There are two single-antigen vaccines licensed in the United States.[1][2] All inactivated hepatitis A vaccines are licensed for intramuscular administration into the deltoid muscle in a two-dose schedule, with the first dose given at the age of one year or older. The dosing interval between the first and second doses can range from 6 months to 4 or 5 years but is usually 6 to 18 months.[2][3] The combined vaccine (containing both HAV and HBV antigens) has approval for use in persons aged >18 years. Primary immunization comprises three doses, administered on a 0, 1, and 6-month schedule.[1][2]

Adverse Effects

There are two different inactivated hepatitis A vaccines licensed in the United States and a combined hepatitis A/B vaccination. Although not available in the US, there is a live attenuated vaccine on the market. 

Inactivated hepatitis A vaccine safety is based on the cumulative global experience gained from the use of several hundred million doses administered to children and adults worldwide. Regardless of the schedule or manufacturer of HAV, safety profiles have been excellent.[5]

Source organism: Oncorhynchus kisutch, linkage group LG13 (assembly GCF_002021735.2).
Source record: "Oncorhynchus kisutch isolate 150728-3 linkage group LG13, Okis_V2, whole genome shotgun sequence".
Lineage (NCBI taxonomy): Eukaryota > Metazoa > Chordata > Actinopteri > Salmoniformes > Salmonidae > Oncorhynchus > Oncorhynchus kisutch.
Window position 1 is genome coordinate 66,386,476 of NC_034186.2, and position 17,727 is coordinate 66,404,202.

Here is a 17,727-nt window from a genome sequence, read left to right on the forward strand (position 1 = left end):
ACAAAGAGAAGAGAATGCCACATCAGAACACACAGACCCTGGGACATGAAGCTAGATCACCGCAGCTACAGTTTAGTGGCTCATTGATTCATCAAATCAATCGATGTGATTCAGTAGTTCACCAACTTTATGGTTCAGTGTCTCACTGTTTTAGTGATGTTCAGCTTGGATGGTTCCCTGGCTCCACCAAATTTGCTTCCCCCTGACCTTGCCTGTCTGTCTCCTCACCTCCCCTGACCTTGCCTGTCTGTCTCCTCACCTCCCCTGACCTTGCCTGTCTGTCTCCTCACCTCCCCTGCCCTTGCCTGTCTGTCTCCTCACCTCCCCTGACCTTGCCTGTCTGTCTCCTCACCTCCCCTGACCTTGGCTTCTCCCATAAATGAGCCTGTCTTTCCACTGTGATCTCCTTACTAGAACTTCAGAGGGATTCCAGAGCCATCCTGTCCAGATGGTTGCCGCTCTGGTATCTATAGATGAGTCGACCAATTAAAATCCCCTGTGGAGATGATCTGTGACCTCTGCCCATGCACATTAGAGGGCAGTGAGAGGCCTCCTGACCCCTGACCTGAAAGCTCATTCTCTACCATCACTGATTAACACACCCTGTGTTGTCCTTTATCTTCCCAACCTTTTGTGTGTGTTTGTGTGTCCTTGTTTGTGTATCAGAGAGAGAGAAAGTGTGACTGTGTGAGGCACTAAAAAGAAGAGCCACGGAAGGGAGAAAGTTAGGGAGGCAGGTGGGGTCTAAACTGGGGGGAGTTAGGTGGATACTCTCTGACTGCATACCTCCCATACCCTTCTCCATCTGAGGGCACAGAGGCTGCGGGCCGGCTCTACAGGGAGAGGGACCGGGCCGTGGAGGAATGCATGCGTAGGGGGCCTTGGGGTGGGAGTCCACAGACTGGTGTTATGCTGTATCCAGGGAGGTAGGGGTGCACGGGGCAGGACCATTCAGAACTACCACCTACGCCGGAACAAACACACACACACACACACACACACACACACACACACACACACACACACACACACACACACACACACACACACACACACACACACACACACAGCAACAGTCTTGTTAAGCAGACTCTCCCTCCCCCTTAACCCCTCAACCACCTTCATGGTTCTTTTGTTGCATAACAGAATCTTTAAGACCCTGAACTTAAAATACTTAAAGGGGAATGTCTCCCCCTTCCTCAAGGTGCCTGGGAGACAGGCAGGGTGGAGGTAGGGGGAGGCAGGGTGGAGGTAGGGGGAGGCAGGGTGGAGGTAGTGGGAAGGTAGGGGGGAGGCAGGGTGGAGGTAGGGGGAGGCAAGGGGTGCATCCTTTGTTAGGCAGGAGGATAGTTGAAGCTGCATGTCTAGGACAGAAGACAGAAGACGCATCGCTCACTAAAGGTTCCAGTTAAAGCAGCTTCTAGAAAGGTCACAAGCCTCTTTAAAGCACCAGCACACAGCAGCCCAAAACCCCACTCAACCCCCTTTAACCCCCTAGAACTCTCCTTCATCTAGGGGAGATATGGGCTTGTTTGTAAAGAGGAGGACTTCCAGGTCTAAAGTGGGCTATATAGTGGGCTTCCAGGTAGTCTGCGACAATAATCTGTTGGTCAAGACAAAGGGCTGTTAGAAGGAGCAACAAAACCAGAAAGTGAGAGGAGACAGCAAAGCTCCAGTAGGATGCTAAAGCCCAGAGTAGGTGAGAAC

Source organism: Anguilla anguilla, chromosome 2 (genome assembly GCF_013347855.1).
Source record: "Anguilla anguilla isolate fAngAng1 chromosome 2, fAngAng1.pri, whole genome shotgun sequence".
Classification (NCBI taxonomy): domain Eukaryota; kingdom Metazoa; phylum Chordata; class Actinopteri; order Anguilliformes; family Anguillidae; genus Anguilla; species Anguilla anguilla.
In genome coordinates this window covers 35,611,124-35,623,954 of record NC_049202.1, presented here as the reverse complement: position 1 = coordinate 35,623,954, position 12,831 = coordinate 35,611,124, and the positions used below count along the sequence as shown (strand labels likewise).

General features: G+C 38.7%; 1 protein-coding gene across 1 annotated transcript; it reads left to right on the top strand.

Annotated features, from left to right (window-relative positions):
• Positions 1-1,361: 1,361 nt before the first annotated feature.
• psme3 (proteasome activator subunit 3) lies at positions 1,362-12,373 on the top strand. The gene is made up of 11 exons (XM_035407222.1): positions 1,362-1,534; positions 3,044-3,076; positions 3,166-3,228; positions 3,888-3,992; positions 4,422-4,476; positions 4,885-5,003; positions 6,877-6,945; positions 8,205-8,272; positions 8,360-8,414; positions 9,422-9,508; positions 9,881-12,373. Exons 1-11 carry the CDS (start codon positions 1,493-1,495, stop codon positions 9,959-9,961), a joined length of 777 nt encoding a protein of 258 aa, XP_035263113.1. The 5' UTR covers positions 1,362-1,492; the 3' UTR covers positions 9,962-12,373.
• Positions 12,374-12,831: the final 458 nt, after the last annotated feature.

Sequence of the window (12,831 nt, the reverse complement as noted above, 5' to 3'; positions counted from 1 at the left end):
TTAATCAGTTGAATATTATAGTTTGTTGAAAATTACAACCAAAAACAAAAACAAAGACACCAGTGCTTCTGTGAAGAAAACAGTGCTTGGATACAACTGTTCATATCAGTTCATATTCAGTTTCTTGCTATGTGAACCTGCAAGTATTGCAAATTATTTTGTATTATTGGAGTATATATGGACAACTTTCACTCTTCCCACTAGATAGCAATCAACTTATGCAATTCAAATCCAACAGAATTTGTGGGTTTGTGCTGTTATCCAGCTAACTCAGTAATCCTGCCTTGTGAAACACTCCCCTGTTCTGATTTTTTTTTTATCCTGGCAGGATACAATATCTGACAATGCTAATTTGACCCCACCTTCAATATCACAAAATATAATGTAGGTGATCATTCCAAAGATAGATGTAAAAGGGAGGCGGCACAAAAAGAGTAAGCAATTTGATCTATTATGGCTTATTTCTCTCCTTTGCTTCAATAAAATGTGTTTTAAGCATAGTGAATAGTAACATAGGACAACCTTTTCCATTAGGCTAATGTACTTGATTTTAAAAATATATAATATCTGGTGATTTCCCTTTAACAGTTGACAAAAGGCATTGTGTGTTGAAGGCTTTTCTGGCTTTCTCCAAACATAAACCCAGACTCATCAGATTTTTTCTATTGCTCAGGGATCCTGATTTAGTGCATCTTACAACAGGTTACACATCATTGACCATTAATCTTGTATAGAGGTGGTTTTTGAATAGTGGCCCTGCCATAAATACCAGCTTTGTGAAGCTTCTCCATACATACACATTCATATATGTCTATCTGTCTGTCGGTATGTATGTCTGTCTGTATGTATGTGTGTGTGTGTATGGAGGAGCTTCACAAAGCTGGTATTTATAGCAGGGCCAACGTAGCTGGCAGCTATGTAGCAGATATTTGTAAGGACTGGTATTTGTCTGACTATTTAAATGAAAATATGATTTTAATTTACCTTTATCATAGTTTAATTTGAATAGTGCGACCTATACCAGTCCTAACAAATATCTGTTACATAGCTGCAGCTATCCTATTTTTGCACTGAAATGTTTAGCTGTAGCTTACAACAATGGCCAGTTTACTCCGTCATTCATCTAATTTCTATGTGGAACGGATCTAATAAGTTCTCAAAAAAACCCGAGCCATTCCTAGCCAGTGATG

Before licensure, safety studies of the two different inactivated hepatitis A vaccines found local reactions such as soreness or tenderness at the injection site were reported in a little over 50% in adults, while in children, corresponding rates were between 15 to 17%. Reported headaches were rare and appeared in 14% to 16% of adults.[1][5] Researchers found the side effect frequency of the double antigen versus two single-antigen vaccines to be similar.[1]

The most frequently reported side effects are minor problems like injection-site reactions, rash, fever, and headache. There are rare cases of severe side effects like the elevation of liver enzymes, ITP (idiopathic thrombocytopenic purpura), and Guillain-Barré syndrome. Vaccine safety has continued to undergo assessment through data monitoring from surveillance systems.[1]